In the first of BURO’s regular deep-dives into a fashion hot topic, Olivia Lidbury asks if animal-free alternatives can ever replace the sex appeal of a real leather jacket
News of our world hurtling towards environmental destruction is hard to avoid, and many of us have been inspired to consume less animal produce. But it’s one thing ordering the Beetnik Burger at BYRON, quite another going vegan in our choice of leather jacket. You can’t replicate the sexy smell, or that distinctive patina real cow hide takes on over time… or can you?
Sandra Sandor, the founder of cult contemporary label Nanushka, thinks so. She has exclusively used vegan leather in place of animal skins since 2016.‘I like that it looks and feels like real leather, but it's kinder to the environment,’ Sandor tells BURO.
As its name suggests, no animals are involved in the making of 'vegan leather'. Instead, a trio of synthetic plastics all starting with P, such as PU (polyurethane), polyester and polyvinyl chloride (PVC) are most commonly used to get the much-admired look of hides. But that doesn’t mean all faux leathers qualify as vegan; some glues used to make bags and shoes contain animal gelatins, so it’s always worth checking. As the number of vegans in the UK has quadrupled since 2014 (it’s now 600,000 according to The Vegan Society), it’s unsurprising that those excluding animal products from their plate are demanding the same from their wardrobes.
Guests seen outside Nanushka during New York Fashion Week Autumn Winter 2019 | GETTY
Motivated by a desire to ‘preserve our planet for future generations,’ turning her back on leather hasn’t done Nanushka's fashion cred any harm. It was the brand's chestnut puffer jacket that everyone wanted to be seen wrapping up in at the shows last year, and its vegan leather skirts and tailored trousers lend a luxe touch to any outfit.
Of the benefits of using a leather alternative, she adds: ‘It means we can cut out the tanning process which is usually achieved by harsh chemicals. The vegan leather we use is also produced with less water and doesn’t contain any toxic chemicals or PVC.’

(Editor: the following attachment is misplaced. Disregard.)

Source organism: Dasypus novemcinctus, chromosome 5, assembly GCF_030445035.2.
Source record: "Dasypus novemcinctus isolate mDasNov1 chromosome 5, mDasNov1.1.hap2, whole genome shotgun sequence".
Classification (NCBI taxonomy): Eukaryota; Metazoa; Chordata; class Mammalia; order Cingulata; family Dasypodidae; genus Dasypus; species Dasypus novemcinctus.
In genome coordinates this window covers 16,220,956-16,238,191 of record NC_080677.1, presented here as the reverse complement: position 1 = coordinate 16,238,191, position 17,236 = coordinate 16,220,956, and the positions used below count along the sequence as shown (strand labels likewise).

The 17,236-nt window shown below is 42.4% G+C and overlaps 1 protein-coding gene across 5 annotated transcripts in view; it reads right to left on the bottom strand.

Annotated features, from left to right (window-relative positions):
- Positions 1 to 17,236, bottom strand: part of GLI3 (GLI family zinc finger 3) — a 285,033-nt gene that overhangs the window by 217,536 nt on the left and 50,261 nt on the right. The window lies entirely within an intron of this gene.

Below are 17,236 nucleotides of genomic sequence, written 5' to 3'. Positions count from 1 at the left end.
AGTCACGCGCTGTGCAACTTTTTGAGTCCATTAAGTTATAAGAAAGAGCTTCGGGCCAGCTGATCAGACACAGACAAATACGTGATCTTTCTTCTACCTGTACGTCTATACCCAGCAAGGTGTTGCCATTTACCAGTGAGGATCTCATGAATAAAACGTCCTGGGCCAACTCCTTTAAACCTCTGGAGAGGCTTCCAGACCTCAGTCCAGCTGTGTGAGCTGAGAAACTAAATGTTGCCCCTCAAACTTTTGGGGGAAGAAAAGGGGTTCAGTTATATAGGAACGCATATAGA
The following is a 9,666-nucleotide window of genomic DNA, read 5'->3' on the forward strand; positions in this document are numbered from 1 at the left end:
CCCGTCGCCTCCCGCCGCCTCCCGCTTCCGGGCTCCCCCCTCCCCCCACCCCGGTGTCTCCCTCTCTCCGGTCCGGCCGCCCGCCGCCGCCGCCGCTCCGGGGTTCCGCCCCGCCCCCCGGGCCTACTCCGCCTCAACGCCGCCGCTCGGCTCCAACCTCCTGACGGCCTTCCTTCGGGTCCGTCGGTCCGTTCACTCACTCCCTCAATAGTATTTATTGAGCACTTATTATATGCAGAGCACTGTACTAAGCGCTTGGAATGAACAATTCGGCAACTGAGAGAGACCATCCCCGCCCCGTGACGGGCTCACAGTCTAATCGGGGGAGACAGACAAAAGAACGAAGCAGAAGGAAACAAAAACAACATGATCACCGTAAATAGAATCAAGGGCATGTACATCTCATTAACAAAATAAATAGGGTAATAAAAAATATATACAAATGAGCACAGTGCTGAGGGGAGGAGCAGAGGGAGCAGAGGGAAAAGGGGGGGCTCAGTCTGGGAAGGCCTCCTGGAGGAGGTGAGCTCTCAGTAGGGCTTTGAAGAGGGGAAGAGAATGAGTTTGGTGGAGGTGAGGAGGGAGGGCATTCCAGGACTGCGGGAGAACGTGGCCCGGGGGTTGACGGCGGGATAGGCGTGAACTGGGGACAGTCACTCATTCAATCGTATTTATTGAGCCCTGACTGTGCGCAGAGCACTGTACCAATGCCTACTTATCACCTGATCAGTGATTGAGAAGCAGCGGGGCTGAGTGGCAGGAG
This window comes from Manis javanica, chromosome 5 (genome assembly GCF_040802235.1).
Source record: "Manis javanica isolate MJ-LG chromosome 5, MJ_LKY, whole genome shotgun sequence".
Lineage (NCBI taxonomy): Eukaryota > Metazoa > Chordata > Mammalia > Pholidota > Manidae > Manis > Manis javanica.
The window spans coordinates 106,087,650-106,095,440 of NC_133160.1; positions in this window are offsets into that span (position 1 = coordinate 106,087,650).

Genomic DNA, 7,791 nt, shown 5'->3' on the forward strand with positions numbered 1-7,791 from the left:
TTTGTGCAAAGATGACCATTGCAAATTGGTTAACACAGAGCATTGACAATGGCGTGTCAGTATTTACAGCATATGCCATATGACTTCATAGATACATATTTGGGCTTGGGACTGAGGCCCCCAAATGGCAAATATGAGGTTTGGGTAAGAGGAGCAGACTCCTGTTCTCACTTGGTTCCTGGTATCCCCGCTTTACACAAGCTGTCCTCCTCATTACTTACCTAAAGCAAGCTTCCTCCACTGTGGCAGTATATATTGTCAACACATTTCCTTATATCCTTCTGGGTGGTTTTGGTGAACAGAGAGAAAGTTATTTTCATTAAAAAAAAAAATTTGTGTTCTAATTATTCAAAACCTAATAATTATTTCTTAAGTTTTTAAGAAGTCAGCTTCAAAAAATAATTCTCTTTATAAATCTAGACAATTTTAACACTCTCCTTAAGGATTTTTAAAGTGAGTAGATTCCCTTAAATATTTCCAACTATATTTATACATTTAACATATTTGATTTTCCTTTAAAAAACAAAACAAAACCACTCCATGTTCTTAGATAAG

And good news! Vegan leather is generally low maintenance: unlike a calfskin biker, its faux counterpart can, in most cases, be washed at home on a 30-degree cycle. So, if you’ve been put off buying leather leggings because of the need for a cleaning specialist, a vegan substitute offers a laundry-friendly alternative.
A slew of new brands, including Georgia-based Matériel and NYC’s Orseund Iris have embraced vegan leather in their collections. In Los Angeles, footwear label Rafa creates most of its shoes using suede-effect fabric engineered from 80% recycled materials, such as plastic bottles.
These names are catering to demand from a more socially conscious consumer: Lyst, the global fashion search platform, reports that searches for vegan leather have increased by 50% this summer alone.
But the woman who paved the way for animal-free alternatives within the luxury market long before sustainability became a hot topic is Stella McCartney. The lifelong vegetarian has never compromised over her refusal to use leather and fur in her collections.
Instead, since 2013, the designer’s eponymous brand has used alter-nappa, made of polyester and polyurethane, for its iconic Falabella bags and shoes. They’re backed with recycled polyester and coated with 50 % vegetable oil, a renewable, natural resource.
image courtesy of stella mccartney
McCartney is the first to admit that synthetic alternatives to leather don’t come without their own environmental concerns. Polyester and polyurethane – which Nanushka’s vegan leather pieces are also composed of – are man-made. The former is derived from oil and polluting to produce, releasing plastic microfibers into the water system every time it’s washed.
According to McCartney’s calculations, vegan leather – once deforestation, tanning and water pollution from the chemicals involved to treat hides is accounted for – creates 24 times less of an environmental impact than Brazilian calf leather. Current iterations of vegan leather score highly where the welfare of animals are concerned, but it’s not setting the gold standard for sustainability just yet.
Morgane Le Caer, a Fashion Insights Reporter at Lyst, says: ‘I wouldn’t be surprised to see demand for vegan leather decline in favour of other bio-based alternatives such as lab-grown leather, which, although in its early stages of development, is already creating a lot of excitement among designers.’
With apple peel, pineapple leaves, cork and other fruit waste all being billed as leather alternatives of the future, maybe now’s the time to slip on something more sustainable than a real leather jacket.
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